An earthquake measuring 3.8 points hit 1:13 am on Saturday night approximately 14 kilometers northwest of Gjögurtá in North Iceland and could be felt widely in the region, including Siglufjörður, Ólafsfjörður, Dalvík and Húsavík.
More than ten aftershocks were measured off Eyjafjörður through the night and until yesterday morning, ruv.is reports.
The earthquake swarm may be a natural continuance of the seismic activity recorded in the area in October and November last year, according to geophysicist Bryndís Brandsdóttir at the University of Iceland Science Institute.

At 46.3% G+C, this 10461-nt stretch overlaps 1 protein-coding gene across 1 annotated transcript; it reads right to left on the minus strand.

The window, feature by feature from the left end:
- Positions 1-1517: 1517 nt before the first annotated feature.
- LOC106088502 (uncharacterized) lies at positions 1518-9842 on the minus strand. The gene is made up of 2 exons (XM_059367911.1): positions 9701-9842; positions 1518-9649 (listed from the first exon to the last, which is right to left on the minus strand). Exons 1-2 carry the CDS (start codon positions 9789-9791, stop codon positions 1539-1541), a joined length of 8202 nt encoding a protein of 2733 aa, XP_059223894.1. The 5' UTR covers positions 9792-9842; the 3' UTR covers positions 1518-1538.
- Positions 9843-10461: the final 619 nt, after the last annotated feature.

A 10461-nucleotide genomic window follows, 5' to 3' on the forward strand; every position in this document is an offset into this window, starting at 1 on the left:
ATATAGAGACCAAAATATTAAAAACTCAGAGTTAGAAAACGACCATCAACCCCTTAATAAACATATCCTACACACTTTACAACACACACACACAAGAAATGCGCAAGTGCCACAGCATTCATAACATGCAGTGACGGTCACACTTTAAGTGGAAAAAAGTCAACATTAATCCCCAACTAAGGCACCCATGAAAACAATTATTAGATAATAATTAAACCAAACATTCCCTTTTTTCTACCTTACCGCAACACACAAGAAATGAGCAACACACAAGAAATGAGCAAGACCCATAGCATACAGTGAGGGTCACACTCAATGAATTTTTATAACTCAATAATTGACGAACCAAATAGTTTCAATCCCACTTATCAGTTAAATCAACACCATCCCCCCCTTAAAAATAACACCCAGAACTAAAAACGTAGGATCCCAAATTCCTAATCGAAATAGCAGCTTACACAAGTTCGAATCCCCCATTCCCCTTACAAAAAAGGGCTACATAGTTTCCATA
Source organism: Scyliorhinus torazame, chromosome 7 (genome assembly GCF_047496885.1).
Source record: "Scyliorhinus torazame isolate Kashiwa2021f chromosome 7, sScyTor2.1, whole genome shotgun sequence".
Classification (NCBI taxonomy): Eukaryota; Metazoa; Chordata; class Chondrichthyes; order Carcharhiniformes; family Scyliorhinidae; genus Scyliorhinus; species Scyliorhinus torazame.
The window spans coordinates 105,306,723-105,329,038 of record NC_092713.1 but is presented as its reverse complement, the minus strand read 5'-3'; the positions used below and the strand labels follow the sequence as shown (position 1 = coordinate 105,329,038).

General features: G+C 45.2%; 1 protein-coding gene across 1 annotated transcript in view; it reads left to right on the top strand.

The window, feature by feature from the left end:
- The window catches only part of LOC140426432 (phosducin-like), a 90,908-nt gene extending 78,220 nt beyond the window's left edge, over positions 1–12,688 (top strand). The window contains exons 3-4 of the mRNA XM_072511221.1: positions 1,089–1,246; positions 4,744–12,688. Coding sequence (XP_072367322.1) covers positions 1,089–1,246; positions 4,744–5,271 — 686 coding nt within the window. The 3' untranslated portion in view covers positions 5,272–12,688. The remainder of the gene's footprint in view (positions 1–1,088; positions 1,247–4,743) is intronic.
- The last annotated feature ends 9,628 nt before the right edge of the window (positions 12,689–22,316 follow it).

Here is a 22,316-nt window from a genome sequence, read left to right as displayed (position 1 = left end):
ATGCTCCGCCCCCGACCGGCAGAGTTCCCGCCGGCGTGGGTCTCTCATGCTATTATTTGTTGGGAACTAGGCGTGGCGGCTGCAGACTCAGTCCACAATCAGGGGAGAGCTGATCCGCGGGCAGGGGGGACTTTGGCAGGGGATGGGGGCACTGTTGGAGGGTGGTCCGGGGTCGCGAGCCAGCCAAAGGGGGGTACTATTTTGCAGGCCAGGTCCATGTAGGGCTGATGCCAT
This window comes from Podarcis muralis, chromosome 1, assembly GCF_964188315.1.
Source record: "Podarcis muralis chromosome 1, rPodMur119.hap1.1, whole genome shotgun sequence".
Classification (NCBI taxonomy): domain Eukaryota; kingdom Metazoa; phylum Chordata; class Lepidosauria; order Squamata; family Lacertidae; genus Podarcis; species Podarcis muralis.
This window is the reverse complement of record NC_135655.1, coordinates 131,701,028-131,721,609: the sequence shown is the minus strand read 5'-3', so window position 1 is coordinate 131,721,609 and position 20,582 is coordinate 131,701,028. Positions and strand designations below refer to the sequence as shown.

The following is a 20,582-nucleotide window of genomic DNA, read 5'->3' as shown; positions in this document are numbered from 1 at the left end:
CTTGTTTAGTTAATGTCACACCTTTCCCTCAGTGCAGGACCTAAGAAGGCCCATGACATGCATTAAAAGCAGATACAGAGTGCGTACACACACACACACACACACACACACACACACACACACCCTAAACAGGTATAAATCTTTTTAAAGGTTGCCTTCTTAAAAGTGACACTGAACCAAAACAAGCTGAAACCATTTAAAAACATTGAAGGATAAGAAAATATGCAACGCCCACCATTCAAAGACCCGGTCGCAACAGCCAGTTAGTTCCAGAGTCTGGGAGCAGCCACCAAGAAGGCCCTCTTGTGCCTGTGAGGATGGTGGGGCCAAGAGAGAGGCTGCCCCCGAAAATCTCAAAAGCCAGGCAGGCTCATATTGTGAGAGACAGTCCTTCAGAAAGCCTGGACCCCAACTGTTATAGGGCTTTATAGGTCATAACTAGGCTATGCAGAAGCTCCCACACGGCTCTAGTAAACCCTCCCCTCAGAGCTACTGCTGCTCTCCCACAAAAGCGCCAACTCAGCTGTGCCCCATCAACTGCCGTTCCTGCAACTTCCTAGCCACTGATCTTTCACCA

“The epicenter is in the area where the earthquake swarm, which started in October, died down in November but these are smaller quakes than at the beginning of that swarm when one measured 5.6 and another 5.2,” Bryndís explained.
It is unclear whether the seismic activity will continue. “We know that such series can last for years as in South Iceland, where an earthquake swarm has been ongoing since 2000.”
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